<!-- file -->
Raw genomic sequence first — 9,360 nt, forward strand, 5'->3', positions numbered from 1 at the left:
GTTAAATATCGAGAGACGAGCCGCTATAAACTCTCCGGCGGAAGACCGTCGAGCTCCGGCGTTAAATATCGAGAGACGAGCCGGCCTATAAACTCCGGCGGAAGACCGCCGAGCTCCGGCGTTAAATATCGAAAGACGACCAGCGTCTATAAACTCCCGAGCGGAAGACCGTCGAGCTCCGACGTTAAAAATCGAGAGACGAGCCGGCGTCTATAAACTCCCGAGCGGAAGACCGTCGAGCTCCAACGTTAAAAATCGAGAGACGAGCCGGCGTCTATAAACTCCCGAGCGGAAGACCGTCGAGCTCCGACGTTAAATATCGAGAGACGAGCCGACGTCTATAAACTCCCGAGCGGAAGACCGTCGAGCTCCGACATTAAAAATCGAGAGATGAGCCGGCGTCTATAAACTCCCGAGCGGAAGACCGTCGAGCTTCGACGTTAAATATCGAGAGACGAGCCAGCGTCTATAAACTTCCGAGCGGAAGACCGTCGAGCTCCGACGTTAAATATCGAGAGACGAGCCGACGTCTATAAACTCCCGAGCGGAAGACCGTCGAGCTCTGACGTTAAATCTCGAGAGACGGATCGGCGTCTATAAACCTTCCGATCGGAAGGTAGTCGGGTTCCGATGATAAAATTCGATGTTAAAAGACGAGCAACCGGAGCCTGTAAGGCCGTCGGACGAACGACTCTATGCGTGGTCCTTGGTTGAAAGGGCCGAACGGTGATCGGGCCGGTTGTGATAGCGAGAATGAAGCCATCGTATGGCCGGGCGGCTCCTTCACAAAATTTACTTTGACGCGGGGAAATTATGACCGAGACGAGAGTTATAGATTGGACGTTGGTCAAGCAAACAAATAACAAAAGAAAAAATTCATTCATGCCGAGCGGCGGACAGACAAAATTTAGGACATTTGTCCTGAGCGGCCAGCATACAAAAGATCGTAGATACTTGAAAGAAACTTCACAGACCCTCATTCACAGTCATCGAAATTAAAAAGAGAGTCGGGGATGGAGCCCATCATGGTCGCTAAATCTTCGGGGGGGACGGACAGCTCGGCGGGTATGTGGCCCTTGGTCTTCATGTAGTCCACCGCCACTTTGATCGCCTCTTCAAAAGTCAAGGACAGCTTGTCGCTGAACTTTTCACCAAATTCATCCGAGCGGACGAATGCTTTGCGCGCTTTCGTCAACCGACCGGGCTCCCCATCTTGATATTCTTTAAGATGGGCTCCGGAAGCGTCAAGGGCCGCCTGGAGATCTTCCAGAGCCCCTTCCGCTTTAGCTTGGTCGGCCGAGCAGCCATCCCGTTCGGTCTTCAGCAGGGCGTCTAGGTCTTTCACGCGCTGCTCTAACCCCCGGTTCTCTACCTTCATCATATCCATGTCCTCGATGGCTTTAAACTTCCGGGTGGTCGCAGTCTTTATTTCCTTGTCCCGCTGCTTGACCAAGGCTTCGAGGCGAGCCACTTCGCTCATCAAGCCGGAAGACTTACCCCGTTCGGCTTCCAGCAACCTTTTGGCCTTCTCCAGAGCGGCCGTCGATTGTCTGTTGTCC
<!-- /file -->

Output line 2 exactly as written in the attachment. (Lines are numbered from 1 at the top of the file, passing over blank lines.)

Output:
GTTAAATATCGAGAGACGAGCCGCTATAAACTCTCCGGCGGAAGACCGTCGAGCTCCGGCGTTAAATATCGAGAGACGAGCCGGCCTATAAACTCCGGCGGAAGACCGCCGAGCTCCGGCGTTAAATATCGAAAGACGACCAGCGTCTATAAACTCCCGAGCGGAAGACCGTCGAGCTCCGACGTTAAAAATCGAGAGACGAGCCGGCGTCTATAAACTCCCGAGCGGAAGACCGTCGAGCTCCAACGTTAAAAATCGAGAGACGAGCCGGCGTCTATAAACTCCCGAGCGGAAGACCGTCGAGCTCCGACGTTAAATATCGAGAGACGAGCCGACGTCTATAAACTCCCGAGCGGAAGACCGTCGAGCTCCGACATTAAAAATCGAGAGATGAGCCGGCGTCTATAAACTCCCGAGCGGAAGACCGTCGAGCTTCGACGTTAAATATCGAGAGACGAGCCAGCGTCTATAAACTTCCGAGCGGAAGACCGTCGAGCTCCGACGTTAAATATCGAGAGACGAGCCGACGTCTATAAACTCCCGAGCGGAAGACCGTCGAGCTCTGACGTTAAATCTCGAGAGACGGATCGGCGTCTATAAACCTTCCGATCGGAAGGTAGTCGGGTTCCGATGATAAAATTCGATGTTAAAAGACGAGCAACCGGAGCCTGTAAGGCCGTCGGACGAACGACTCTATGCGTGGTCCTTGGTTGAAAGGGCCGAACGGTGATCGGGCCGGTTGTGATAGCGAGAATGAAGCCATCGTATGGCCGGGCGGCTCCTTCACAAAATTTACTTTGACGCGGGGAAATTATGACCGAGACGAGAGTTATAGATTGGACGTTGGTCAAGCAAACAAATAACAAAAGAAAAAATTCATTCATGCCGAGCGGCGGACAGACAAAATTTAGGACATTTGTCCTGAGCGGCCAGCATACAAAAGATCGTAGATACTTGAAAGAAACTTCACAGACCCTCATTCACAGTCATCGAAATTAAAAAGAGAGTCGGGGATGGAGCCCATCATGGTCGCTAAATCTTCGGGGGGGACGGACAGCTCGGCGGGTATGTGGCCCTTGGTCTTCATGTAGTCCACCGCCACTTTGATCGCCTCTTCAAAAGTCAAGGACAGCTTGTCGCTGAACTTTTCACCAAATTCATCCGAGCGGACGAATGCTTTGCGCGCTTTCGTCAACCGACCGGGCTCCCCATCTTGATATTCTTTAAGATGGGCTCCGGAAGCGTCAAGGGCCGCCTGGAGATCTTCCAGAGCCCCTTCCGCTTTAGCTTGGTCGGCCGAGCAGCCATCCCGTTCGGTCTTCAGCAGGGCGTCTAGGTCTTTCACGCGCTGCTCTAACCCCCGGTTCTCTACCTTCATCATATCCATGTCCTCGATGGCTTTAAACTTCCGGGTGGTCGCAGTCTTTATTTCCTTGTCCCGCTGCTTGACCAAGGCTTCGAGGCGAGCCACTTCGCTCATCAAGCCGGAAGACTTACCCCGTTCGGCTTCCAGCAACCTTTTGGCCTTCTCCAGAGCGGCCGTCGATTGTCTGTTGTCC